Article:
The rise of toxic positivity during the pandemic - Exhibit Tech Lifestyle

The rise of toxic positivity during the pandemic

If, back at a time when the world came to a sudden standstill, you were infuriated by social media posts telling you to bake banana bread and stay positive, then let me tell you: you were not alone. The widespread suffering and pain around the globe were evident. Meanwhile, social media was overflowing with unsolicited advice and ways to make this ‘downtime’ productive.

There are countless books being written on the subject of positivity, even as we speak, and while positive thinking has proven psychological and physiological benefits, it is the pressure to remain consistently joyful that creates a significant issue. The term ‘Toxic Positivity’ has been around for a long time, but it took off during the pandemic when we became privy to the idea of putting a happy spin on a clearly harrowing time. 

Post the pandemic, psychologists have observed a surging wave of toxic positivity amid teenagers and active consumers of social media. Forceful negligence of negative emotions is taking a severe toll on their mental health, causing them to feel shame and guilt post a depressive episode or just a bad day. 

While everyone knows that Instagram is the crème de la crème of people’s lives, on some days, it is difficult not to be disparaged by someone’s rose-tinted version of their life. On those days, to make matters worse, unwanted opinions always make their way to our feeds.

“Be positive”

“Cheer up!”

“Get over it.”

“Move on”

These are just some of the phrases you’ll hear from a toxic positivity offender. A toxic positivity offender may be well-meaning, but by offering overly generic advice, they essentially invalidate the emotional intensity of what you are going through. We have all been receivers and givers of such advice at some point in our lives, and that’s okay, as long as we recognize that and choose to evolve into better versions of ourselves.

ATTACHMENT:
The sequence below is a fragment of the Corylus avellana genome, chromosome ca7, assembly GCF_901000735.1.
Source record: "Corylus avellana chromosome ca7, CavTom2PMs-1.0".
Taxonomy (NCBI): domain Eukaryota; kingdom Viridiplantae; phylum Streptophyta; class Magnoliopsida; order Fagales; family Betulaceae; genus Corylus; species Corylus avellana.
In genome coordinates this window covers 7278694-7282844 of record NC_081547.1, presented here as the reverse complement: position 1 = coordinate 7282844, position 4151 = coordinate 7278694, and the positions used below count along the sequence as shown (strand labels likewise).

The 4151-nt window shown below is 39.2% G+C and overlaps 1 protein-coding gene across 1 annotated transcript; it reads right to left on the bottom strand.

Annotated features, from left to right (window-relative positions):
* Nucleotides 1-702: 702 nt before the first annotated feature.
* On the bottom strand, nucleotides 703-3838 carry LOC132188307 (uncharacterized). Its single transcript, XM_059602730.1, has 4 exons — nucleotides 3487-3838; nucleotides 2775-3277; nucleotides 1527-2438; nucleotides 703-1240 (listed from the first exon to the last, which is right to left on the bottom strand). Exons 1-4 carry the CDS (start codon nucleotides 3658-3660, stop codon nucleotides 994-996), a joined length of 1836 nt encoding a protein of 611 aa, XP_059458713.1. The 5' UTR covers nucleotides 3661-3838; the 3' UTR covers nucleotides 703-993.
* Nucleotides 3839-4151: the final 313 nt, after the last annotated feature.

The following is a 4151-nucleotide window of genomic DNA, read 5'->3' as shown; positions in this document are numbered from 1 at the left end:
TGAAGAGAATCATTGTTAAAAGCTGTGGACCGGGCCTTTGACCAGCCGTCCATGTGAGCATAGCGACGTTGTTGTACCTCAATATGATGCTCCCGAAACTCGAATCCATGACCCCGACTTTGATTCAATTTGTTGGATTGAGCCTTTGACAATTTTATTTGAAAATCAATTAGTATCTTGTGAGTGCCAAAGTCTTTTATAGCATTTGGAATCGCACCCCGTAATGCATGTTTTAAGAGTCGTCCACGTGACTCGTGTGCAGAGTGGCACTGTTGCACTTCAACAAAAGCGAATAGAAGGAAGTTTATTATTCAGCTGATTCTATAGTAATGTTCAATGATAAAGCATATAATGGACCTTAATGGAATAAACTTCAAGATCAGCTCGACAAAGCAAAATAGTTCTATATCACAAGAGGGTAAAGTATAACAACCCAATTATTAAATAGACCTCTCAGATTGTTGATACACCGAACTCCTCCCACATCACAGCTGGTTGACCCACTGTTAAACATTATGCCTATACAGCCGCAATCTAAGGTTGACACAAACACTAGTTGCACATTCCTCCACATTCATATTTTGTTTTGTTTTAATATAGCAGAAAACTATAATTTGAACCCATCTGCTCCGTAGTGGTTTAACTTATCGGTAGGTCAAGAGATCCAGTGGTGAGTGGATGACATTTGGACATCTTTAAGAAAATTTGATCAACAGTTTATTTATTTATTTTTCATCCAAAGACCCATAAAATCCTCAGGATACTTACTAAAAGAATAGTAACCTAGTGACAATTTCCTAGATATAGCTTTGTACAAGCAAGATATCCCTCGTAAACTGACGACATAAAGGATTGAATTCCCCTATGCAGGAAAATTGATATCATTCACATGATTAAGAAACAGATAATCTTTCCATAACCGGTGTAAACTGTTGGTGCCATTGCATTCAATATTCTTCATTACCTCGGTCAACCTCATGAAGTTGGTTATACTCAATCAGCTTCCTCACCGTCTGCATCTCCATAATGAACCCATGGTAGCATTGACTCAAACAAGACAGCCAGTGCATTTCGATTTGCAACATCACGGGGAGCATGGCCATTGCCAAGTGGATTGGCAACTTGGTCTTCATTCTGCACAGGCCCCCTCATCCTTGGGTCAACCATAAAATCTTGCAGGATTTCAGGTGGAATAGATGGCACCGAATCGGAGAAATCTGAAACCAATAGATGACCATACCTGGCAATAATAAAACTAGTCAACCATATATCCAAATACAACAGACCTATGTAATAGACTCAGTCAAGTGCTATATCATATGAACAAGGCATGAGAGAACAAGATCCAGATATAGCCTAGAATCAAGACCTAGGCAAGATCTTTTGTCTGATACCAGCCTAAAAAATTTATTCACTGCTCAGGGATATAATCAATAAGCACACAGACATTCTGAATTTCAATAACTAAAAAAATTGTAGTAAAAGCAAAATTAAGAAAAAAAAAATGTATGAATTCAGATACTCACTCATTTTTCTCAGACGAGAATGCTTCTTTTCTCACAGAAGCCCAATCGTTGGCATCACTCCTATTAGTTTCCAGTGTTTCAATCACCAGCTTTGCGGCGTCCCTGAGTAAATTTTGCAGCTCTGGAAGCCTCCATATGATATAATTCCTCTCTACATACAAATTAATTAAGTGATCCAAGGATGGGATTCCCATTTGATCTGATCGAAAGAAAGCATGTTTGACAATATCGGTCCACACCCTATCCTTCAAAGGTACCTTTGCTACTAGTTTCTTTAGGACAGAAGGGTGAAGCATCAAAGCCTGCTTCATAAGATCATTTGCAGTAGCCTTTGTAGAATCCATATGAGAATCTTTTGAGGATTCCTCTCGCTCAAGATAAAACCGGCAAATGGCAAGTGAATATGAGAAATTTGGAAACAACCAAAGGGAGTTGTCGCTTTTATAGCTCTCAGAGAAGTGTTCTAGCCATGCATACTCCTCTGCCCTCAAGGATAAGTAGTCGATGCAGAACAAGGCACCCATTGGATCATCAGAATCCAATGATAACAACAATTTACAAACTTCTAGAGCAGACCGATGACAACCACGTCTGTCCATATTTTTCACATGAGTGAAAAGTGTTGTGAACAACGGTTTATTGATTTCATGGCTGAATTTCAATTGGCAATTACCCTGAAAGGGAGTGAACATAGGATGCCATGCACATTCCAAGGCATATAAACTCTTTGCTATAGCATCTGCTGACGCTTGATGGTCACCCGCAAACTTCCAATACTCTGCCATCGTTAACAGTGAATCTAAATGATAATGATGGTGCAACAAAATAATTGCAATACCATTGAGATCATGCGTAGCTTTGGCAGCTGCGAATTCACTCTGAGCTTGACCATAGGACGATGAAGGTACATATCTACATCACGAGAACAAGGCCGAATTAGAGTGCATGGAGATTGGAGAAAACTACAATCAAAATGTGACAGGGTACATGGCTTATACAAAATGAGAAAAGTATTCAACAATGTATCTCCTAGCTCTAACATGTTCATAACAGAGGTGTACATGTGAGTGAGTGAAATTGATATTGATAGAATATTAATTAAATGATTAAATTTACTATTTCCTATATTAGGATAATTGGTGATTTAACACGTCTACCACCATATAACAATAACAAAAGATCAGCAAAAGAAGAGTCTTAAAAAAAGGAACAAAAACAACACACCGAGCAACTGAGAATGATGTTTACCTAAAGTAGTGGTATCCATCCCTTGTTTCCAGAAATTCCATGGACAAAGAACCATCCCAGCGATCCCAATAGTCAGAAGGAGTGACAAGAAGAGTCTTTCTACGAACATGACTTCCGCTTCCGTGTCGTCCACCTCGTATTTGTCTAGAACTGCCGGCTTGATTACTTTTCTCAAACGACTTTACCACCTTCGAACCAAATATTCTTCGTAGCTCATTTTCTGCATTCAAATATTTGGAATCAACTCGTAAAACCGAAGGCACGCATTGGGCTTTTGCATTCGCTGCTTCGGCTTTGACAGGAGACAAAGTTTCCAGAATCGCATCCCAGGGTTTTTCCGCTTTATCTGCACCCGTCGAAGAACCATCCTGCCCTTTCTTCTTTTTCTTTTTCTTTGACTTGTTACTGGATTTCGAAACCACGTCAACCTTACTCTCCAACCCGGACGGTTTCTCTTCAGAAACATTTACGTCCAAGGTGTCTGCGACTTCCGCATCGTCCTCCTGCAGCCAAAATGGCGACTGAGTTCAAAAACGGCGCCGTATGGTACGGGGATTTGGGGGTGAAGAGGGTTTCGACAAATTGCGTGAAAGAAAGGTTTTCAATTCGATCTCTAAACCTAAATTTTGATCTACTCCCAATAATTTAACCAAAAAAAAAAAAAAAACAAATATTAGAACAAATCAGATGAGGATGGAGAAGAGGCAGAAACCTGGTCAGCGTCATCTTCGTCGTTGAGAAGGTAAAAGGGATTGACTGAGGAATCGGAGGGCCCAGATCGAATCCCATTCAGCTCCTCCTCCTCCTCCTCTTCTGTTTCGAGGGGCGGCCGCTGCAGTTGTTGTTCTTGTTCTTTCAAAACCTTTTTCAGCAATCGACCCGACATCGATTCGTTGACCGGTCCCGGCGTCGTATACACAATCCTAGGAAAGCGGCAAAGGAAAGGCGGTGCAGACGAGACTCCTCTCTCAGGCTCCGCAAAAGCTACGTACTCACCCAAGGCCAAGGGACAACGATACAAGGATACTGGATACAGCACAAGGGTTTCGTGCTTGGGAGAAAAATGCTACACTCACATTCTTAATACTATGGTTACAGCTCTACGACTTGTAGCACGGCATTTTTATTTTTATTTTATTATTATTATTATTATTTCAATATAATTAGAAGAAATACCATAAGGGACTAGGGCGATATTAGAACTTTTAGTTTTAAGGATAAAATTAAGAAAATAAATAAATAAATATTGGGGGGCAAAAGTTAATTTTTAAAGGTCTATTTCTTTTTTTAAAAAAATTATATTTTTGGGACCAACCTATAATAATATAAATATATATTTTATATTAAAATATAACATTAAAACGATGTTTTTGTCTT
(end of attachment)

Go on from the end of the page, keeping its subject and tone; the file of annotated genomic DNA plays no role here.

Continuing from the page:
In many ways, true optimism is a healthier, gentler way of living a positive life, and there are a few ways in which you can get started:

  • Acceptance: Anger, jealousy, sadness, and grief are very real emotions. There is no escaping them. They are what make us human. Allow yourself to feel your feelings.
  • Emotional Outlets: Sometimes talking to someone you trust will help. Other times, allowing yourself to cry will do it. Check-in with yourself. Your body knows how it needs to release any pent-up negative energy. 
  • Be realistic: No one is happy all the time. Don’t set unattainable goals for yourself. Give yourself the space to be okay with your emotions. 

The truth is that joyful days cannot exist without days that feel like you simply won’t get through. A healthy coping mechanism is never to brush those feelings under the carpet but, instead, the ability to feel everything that comes up and allow it, gently, to pass. 

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